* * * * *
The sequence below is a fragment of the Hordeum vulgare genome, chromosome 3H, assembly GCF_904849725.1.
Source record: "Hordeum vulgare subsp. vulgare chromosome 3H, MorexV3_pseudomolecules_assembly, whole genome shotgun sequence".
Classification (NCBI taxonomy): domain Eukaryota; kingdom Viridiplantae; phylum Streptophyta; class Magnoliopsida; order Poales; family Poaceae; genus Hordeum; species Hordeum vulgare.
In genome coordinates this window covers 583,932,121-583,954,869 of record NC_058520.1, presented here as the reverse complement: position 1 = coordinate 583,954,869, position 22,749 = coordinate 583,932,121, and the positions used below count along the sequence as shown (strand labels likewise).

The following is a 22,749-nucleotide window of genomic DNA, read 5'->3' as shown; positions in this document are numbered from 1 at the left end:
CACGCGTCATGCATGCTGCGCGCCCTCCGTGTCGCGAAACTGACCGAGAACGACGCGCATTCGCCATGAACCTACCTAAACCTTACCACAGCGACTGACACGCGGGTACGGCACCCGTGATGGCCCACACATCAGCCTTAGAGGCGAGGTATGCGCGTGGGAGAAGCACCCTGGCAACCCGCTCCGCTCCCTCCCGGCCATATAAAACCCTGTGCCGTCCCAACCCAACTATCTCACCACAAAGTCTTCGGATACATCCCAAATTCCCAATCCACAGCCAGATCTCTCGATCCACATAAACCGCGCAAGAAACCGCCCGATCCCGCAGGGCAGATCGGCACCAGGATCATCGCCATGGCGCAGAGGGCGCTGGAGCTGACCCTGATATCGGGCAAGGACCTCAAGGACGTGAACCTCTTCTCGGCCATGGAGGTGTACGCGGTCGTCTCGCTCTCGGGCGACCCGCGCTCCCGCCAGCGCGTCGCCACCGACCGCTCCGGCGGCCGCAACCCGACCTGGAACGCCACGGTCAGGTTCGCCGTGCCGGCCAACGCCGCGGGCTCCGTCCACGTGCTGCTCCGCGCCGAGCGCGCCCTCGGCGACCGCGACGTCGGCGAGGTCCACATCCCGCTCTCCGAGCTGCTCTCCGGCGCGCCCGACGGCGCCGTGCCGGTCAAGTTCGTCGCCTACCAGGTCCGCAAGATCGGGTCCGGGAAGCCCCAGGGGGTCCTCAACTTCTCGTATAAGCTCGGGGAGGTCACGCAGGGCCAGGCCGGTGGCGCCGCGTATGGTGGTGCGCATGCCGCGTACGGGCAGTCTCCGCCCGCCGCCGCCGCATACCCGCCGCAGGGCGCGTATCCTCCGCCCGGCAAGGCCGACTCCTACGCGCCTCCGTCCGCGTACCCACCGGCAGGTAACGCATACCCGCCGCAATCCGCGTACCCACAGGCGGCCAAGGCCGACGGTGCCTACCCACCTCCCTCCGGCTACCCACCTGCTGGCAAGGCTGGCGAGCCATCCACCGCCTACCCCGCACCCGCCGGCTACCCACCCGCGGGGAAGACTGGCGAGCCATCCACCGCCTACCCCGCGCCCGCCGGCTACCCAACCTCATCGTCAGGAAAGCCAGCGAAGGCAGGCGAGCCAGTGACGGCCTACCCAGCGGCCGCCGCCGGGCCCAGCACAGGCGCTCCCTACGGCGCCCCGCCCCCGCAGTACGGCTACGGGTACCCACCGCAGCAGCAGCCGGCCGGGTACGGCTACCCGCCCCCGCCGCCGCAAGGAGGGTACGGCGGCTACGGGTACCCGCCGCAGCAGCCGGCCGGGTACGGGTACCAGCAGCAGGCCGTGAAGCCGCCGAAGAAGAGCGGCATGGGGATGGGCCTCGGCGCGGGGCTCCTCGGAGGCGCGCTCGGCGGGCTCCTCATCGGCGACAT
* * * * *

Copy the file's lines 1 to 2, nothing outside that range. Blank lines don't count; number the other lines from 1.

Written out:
The sequence below is a fragment of the Hordeum vulgare genome, chromosome 3H, assembly GCF_904849725.1.
Source record: "Hordeum vulgare subsp. vulgare chromosome 3H, MorexV3_pseudomolecules_assembly, whole genome shotgun sequence".